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'Niceguy' Eddie

Political Talk Show Host and Internet Radio Personality. My show, In My Humble Opinion, aired on RainbowRadio from 2015-2017.

Feel free to contact me at niceguy9418@usa.com. You can also friend me on Facebook, follow me on Twitter, and Tumblr, and support my Patreon. Also, if you don't mind the stench, you can find my unofficial "fan club" over HERE. ;)

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Wednesday, June 16, 2010

PM David Cameron, Lord Saville and Northern Ireland

Although it’s not an American issue at all, I want to commend the handling of the inquiry into the event of “Bloody Sunday” in Northern Ireland, 30 January, 1972 by Lord Saville and British Prime Minister David Cameron. In their willingness to take a stark look at those tragic events, and take responsibility as a government for an event that led to over thirty years of increased violence, they have shown a level of class and character that many American Politicians and certainly most of the Punditry should learn a lesson from. As a note to the “blame America first” crowd of RW bed-wetters? THIS is what “taking responsibility” actually looks like. Great Britain was fighting TERRORISM. Terrorism that was on their own land and threatening their citizens every day, having cost tens of thousands of lives. The IRA represented a far greater threat to the English Citizenry (which the Northern Irish are a part of) that Al-Qaeda has ever come close to being to the Americans. And yet, they have still shown the ability to take an objective look at their conduct and take responsibility for the atrocities committed in the course of “defending their sovereignty.” Compared to these two men, whom he would call “traitors” were they American and looking into our own actions in the “war of terror,” Sean Hannity is no more than a puddle of pig’s urine.

As a side note, about the English… Many years ago I was in Leicestershire on business, at a test lab supporting the validation of some of our products for the European Market. Their senior test engineer and I were getting on rather well. We shared an interest in European History and he took me to Bosworth Field, to the spot where King Richard III fell in battle against the soon-to-be King Henry VII; fascinating stuff. Anyway… at one point he asks me about the national origin of my NAME. I explained that while the name (and my family) is Italian, being adopted myself I have no Italian blood in me. He then me asked about my own heritage and when I replied, “Irish, French and German,” he almost spit out his drink, laughed out loud and said, “Wow, I’m surprised we even get along!” LOL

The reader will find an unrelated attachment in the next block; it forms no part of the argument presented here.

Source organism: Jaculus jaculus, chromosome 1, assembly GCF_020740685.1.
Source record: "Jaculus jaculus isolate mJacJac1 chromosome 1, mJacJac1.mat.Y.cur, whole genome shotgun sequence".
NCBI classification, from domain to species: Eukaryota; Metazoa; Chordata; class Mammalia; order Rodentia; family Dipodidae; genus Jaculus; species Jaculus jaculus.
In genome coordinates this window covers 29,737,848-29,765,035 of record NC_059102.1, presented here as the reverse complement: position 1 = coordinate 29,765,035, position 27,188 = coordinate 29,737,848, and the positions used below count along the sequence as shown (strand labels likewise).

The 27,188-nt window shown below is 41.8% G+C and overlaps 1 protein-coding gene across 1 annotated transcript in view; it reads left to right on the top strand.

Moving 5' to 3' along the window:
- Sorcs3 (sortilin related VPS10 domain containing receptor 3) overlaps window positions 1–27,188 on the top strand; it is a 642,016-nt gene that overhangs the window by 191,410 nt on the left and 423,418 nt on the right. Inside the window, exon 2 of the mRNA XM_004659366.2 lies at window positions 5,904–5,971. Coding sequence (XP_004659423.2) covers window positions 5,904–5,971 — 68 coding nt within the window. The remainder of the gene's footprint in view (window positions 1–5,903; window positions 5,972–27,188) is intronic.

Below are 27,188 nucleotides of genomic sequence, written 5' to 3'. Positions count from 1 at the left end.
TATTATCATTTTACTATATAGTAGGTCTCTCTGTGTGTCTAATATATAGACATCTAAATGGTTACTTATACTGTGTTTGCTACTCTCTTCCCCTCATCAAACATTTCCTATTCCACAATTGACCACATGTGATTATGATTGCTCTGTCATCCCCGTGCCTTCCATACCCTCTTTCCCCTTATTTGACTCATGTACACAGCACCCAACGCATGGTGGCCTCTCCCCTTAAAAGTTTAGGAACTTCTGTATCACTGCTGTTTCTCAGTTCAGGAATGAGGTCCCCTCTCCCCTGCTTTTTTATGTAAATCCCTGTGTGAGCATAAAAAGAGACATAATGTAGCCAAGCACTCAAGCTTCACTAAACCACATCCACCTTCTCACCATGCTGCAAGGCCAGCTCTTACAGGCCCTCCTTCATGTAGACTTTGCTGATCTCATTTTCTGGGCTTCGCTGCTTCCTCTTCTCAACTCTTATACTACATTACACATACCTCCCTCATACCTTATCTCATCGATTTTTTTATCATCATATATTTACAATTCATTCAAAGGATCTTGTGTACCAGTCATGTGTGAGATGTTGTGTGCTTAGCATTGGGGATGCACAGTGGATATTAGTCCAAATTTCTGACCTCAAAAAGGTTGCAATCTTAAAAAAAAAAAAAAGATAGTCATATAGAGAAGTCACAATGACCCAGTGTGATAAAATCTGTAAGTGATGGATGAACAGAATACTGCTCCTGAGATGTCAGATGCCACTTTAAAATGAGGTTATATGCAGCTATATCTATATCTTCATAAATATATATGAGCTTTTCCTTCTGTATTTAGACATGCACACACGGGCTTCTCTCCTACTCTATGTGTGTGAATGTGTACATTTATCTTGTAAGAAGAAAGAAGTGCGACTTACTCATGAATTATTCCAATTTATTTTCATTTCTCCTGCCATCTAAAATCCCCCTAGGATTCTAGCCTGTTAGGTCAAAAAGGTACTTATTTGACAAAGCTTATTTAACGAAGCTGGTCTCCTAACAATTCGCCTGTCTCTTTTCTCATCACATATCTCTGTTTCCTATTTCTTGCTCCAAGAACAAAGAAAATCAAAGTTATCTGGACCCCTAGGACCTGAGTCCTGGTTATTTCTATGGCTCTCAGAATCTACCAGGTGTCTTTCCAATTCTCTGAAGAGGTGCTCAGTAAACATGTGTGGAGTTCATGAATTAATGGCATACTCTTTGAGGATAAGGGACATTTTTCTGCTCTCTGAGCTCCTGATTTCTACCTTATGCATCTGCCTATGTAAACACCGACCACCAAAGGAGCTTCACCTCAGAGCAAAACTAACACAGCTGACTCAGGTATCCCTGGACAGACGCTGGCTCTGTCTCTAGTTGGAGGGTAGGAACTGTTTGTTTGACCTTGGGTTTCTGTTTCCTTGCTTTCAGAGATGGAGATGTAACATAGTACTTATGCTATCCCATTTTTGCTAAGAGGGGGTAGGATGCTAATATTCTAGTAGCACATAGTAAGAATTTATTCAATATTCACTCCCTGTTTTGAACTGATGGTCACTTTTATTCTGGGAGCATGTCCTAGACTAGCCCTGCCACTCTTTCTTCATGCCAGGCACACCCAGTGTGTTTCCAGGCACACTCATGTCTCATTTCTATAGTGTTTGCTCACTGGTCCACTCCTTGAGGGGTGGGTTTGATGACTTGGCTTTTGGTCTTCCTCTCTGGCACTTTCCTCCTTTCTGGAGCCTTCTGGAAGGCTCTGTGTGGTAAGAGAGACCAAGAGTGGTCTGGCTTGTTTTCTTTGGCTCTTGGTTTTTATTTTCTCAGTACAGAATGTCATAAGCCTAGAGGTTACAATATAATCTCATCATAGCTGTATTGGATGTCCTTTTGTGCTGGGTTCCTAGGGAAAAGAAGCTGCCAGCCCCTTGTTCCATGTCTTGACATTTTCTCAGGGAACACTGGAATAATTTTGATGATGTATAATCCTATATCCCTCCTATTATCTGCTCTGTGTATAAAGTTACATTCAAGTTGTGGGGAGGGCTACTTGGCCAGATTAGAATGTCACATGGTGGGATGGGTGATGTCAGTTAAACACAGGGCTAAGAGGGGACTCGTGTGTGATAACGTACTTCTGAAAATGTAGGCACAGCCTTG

4 comments:

  1. High marks to David Cameron for showing some integrity, no doubt about it. You would not see that from a conservative on this side of the pond.
    It was, however, almost unavoidable, as evidence that 14 innocent people had been murdered was overwhelming. Having lost (distant) relatives in the conflict, I followed the Saville proceedings closely.

    A few points: "Tens of thousands" is far off the mark. In "Norn Iron" itself, slightly over 3,000 people, approximately 1,000 of them military or security professionals, were killed in the 30 years of the Troubles.
    The RA's bombing campaign in England resulted in, according to British Army sources, 60 deaths. Most, not all but most, of those deaths were due to some mix-up: bombs going off pre-maturely, etc. The policy was to give warning, to avoid civilian casualties while creating economic and psychological havoc.

    As far as "terrorism" goes, that is a very subjective word, and it usually has to do with the direction in which the ordinance is aimed.